The University of Massachusetts (UMAS) Centre for Mindfulness also has a lot of great resources on its website; Jon Kabat-Zinn set that up some years ago. Bangor University is another university that’s very well-known for its mindfulness centre.
Any of these resources would be a great place to start for people who want to learn more about mindfulness and how they can begin practising it.
Tips for General Practitioners When Practicing Mindfulness Themselves
I’d recommend practising mindfulness meditation twice a day. For instance, you could start with five minutes before work in the morning. Then, after the work day before your evening gets underway, you could spend another five minutes doing it. Over time you can build up the length of the practice.
While those activities will help, really it’s that step-by-step, moment-by-moment, job-by-job sort of focus where you’ll experience the greatest benefits of mindfulness. Throughout the day, mindfulness will help improve your function with better focus, reduce stress and distractions, and eliminate your tendency to ruminate by thinking of all those things you still have yet to do.
Essentially, an ongoing practice throughout the day will help someone be more present as they go about their day-to-day life.
I suggest that people also fill their days with very short periods of meditation — anywhere from fifteen to sixty seconds. For instance, you could just pause for a few moments between patients. These little spaces throughout the day will help you remember to be mindful.
Then, as you go throughout your daily activities, you just want to attend to one thing at a time. Rather than ruminating about the thousand things you have to do before you can leave work, you’d instead focus on whatever you’re doing at the moment. By incorporating these few simple exercises, I guarantee you’ll start to experience some of the benefits of mindfulness.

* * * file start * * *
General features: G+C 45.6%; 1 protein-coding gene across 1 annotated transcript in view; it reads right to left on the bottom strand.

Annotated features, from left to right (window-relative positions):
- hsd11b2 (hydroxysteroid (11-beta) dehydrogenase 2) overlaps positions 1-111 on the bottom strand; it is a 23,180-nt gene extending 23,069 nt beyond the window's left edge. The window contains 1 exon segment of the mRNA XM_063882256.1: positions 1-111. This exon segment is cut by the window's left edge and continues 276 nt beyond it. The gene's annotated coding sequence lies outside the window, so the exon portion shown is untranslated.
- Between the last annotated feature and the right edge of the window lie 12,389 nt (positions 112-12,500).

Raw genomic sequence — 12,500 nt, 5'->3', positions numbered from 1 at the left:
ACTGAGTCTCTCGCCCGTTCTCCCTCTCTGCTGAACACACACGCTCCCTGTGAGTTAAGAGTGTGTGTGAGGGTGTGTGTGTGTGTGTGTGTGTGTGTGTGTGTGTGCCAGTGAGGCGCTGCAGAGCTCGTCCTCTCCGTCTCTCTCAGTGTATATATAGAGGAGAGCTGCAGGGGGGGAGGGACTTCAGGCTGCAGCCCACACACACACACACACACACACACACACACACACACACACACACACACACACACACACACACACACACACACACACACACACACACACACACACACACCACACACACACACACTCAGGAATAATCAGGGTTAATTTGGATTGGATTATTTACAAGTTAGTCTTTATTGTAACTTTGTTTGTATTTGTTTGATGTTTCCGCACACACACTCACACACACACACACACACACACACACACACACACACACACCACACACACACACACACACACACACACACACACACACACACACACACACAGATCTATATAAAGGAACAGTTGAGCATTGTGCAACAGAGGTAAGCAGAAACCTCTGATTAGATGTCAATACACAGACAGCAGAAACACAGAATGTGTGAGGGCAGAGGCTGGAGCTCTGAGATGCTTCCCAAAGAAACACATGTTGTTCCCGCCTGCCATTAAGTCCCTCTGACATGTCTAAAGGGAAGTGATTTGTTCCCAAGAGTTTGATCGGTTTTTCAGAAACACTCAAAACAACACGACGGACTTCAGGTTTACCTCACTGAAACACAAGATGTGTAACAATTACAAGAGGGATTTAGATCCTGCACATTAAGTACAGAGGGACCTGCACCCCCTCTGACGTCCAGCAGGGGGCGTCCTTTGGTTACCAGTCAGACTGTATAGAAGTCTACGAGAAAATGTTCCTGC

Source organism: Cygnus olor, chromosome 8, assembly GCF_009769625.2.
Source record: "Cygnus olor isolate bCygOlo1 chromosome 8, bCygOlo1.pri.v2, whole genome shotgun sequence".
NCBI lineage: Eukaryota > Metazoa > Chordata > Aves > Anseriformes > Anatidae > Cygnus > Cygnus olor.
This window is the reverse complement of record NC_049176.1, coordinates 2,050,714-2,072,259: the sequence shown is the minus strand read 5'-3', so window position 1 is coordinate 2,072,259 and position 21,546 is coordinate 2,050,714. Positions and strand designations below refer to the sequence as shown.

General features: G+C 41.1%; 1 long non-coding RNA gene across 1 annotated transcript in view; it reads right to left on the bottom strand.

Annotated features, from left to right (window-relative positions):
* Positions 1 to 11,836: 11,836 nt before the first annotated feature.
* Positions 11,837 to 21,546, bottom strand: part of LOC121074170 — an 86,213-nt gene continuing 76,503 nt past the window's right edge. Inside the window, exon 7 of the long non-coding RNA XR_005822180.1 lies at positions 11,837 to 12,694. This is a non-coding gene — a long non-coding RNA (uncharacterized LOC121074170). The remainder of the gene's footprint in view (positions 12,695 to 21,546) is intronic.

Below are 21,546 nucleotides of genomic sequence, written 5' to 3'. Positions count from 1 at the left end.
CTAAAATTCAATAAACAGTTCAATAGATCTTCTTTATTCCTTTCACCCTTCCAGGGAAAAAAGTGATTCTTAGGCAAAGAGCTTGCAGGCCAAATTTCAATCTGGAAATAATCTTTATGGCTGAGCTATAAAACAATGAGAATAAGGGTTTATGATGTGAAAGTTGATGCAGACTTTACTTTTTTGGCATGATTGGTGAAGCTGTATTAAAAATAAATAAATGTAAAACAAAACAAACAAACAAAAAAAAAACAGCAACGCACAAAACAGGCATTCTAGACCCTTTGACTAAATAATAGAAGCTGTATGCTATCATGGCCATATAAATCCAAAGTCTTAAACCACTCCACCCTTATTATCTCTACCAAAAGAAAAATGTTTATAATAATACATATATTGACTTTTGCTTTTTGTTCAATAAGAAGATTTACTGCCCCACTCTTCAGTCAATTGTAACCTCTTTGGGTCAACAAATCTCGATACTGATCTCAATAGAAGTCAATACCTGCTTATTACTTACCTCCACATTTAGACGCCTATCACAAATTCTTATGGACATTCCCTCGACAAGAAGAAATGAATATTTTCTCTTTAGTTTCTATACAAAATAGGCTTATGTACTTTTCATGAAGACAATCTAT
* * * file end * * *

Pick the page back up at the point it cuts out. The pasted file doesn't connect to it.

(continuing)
Tips for General Practitioners When Talking to Patients About Mindfulness
For a person with mild to moderate stress, some of the resources I recommended can be very beneficial. However, a person with more significant issues — mental health, clinical, or pain issues, for example — really needs personalised care. By that, I mean that they should learn mindfulness from a well-trained expert practitioner.
Typically, that learning should occur through a face-to-face consultation or course. Perhaps most importantly, the person teaching in a challenging clinical situation like the ones I just described needs to not only have good mental health or clinical credentials, but they also need to be a very experienced mindfulness practitioner. Unfortunately, if they’re not very experienced with mindfulness, they may teach it poorly which can cause the patient problems.
So, generally speaking, I advise doctors with just a little bit of mindfulness experience to use it for very simple things. However, for more complex problems, I suggest they refer patients to a psychologist, a psychiatrist, or even a pain management clinic, depending on the problems their patients are experiencing.